Last update - 01:11 31/08/2001
Politics and Bahai don't mix
Murray Smith's experience as a member of Parliament for the Labor Party in New Zealand 30 years ago was a key factor in his long journey to the Bahai faith. Today, the deputy secretary-general of the Bahai World Center in Haifa and a familiar face in Israeli diplomatic circles, Smith is a commited follower of the religion, which - among other things - forbids affiliation with a political party.
Seven years ago, he and his wife, Miette, who is presently working as a librarian at the Bahai center, came to live in Israel for an indefinite period of time.
Looking back, Smith says his involvement in politics was "disillusioning": "I thought there had to be a more positive way than the adversary system of party politics to deal with the problems of society and the world," he says.
During a political campaign in 1970, Miette met a woman who told her about the Bahai faith. Eventually, Miette accepted the faith, following a process involving intensive studying and attending meetings. She then stopped actively campaigning for her husband: Such partisan political activity is the antithesis of unity, one of the supreme Bahai values.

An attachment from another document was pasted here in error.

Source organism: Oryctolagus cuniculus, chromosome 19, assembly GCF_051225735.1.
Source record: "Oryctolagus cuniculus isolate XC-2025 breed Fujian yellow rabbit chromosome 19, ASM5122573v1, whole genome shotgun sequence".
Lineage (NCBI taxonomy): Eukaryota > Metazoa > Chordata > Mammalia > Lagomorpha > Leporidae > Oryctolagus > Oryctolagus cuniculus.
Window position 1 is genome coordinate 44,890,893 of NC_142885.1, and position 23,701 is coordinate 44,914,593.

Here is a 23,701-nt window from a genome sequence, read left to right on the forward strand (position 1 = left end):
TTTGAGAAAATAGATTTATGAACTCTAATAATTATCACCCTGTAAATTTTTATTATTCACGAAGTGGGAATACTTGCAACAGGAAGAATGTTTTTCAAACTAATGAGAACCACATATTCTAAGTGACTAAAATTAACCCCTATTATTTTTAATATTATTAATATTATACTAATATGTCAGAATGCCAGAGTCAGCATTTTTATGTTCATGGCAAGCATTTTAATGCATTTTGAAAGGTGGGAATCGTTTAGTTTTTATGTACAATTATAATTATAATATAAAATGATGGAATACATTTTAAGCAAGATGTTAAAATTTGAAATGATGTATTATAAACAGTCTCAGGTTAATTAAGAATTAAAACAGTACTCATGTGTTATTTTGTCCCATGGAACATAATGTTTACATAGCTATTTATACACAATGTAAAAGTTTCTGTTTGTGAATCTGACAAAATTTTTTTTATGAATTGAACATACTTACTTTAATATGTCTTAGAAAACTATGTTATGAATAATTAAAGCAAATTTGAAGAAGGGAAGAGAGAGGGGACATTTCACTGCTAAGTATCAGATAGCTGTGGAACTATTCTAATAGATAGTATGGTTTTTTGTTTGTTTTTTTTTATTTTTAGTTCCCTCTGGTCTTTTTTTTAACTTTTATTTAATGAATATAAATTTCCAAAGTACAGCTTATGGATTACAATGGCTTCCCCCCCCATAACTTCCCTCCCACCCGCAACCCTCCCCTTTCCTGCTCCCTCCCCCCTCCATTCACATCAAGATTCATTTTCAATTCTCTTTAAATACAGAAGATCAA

Another key Bahai principle, Smith explains, is "independent investigation of the truth," which means that children of Bahai parents are given a broad religious education, including learning about all of the monotheistic religions. At the age of 15, the child makes an independent decision about his or her commitment to abide by the teachings of Baha'u'llah, the founder of the Bahai faith, whose writings are viewed as divinely inspired.
Murray and Miette's five children studied the Bahai teachings and made the commitment to become followers of the religion. Their father was actually the last member of his family to convert, doing so only in 1989.
Having been raised in a highly political family, Smith says, the process for him was particularly complicated.
©Copyright 2001, Ha'aretz (Israel)